Q: How have you grown personally through taking on the challenges of the MBA?

Jarich:  I’ve been a manager for a few years and wanted to broaden my perspective. After moving to Sweden, I found out SSE is very high in the FT Executive MBA rankings. I’ve improved as a leader and person who is able to reflect and be self-critical. Listening to your team members and helping them grow inspires me the most and gives me so much energy. ChangeLive also offered great learning, given that change is constant and organisations must adapt. 

Kristina: It’s been an unexpected journey. When I applied to SSE I was thinking about my professional development. Now, I look back and I see not just new knowledge and networks but real personal growth. It was very intense sometimes, learning through feedback, coaching sessions, and late nights writing assignments. Now, I’m more self-aware and more sure about what I’m capable of achieving.

Photo: Kristina Zaytseva (left)

Q: How did SSE handle the switch to digital learning due to coronavirus?

Jarich: Communication is key and SSE has done a great job, with all information about Covid-19 going through one platform. The digital program week was interactive. We had very relevant lectures on scenario planning in a crisis and we were also able to learn in breakout groups. You click a link on your screen, join your group and then get a message to go back to the bigger room – that was fantastic.

Build your skills and your international network: find out more about the benefits of the Executive MBA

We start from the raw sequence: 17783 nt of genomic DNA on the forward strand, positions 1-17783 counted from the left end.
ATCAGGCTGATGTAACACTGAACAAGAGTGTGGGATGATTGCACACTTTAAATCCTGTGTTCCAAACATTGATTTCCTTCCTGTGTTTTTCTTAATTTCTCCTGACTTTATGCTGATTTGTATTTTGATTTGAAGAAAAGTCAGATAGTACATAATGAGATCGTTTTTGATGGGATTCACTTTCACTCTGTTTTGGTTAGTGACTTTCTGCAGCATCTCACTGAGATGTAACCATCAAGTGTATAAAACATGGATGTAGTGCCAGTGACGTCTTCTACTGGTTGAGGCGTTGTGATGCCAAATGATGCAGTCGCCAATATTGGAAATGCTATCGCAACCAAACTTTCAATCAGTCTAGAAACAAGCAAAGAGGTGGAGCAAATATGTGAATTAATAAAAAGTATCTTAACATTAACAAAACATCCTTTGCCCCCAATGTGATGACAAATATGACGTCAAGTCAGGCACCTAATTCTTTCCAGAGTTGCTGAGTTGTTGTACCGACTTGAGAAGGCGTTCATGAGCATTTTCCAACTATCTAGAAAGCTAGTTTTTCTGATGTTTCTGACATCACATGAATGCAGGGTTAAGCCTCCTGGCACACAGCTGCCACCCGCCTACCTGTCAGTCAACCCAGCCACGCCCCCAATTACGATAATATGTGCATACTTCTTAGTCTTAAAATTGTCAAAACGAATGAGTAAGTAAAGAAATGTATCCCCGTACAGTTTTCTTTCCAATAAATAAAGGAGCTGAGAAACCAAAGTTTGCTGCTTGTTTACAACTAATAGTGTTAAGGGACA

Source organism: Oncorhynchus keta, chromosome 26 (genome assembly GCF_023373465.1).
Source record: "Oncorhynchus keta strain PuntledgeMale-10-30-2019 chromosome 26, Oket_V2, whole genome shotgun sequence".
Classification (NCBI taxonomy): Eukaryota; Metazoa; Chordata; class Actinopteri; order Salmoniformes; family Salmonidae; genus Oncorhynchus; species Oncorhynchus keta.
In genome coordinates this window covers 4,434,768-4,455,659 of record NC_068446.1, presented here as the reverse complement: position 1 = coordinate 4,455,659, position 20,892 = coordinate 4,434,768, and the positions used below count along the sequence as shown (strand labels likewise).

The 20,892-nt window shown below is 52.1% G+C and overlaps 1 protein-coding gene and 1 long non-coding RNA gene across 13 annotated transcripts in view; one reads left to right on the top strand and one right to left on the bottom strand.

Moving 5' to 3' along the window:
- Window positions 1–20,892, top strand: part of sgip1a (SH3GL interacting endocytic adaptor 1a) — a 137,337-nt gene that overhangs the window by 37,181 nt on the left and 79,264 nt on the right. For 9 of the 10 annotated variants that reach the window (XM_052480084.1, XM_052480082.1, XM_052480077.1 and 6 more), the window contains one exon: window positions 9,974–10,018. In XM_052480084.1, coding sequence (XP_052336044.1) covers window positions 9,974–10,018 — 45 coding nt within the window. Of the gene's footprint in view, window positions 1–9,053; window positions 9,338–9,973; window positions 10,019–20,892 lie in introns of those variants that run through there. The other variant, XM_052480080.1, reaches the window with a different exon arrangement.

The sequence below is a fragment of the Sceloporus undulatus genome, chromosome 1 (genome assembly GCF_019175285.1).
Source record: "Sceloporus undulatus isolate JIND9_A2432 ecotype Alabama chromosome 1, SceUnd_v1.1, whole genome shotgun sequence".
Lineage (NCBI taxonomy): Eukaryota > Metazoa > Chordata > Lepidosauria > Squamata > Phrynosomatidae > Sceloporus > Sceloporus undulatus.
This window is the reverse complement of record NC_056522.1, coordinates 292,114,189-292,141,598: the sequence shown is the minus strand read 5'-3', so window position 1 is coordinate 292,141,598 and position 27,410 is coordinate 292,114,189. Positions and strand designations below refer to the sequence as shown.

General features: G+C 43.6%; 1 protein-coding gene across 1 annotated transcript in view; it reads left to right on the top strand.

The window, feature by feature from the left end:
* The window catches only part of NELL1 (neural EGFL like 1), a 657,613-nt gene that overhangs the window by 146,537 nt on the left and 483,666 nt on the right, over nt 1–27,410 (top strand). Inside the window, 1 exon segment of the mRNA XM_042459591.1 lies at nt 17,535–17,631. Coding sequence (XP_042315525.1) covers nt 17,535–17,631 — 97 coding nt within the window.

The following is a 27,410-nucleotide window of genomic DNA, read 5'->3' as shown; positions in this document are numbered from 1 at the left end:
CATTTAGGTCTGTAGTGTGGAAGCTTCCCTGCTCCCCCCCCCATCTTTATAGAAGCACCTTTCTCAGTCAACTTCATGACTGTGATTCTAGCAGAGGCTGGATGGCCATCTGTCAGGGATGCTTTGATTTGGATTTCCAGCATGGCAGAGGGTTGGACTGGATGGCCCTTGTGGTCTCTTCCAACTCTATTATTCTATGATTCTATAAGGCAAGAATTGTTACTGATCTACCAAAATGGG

Kristina: Everything was very well organised to make sure we still got the most out of it. We had very good video lectures and sessions on Zoom that gave us energy. It was like magic when you were transferred from the bigger session to your group. You can also adjust things to focus on the speaker, see everybody or focus on the slides – it’s a flexible tool.  

Q: How will you be better able to lead in your future career as a result of skills and insights gained from the MBA?

Jarich: The program really helps you understand all the different elements of managing and leading an organisation. The subjects and methods discussed have been broad and varied – and through MBALive® we’ve been able to apply these models in real-time. This makes the learning really hands-on and I believe this makes it easier to access this great toolbox we now have for the future.

Kristina: Firstly, being self-aware contributes greatly to being a better leader. By understanding myself, I can understand other people better and take their needs into consideration. Secondly, SSE gave me an enormous amount of leadership-related tools and models – sources of information and inspiration. Thirdly, you get a great network and when I need advice or brainstorming I now have so many people I can turn to.

Interested in personal and professional growth to help you face the challenges of today's dynamic and complex world? Find out more about the 18-month Executive MBA, delivered part-time and in English, at the prestigious Stockholm School of Economics.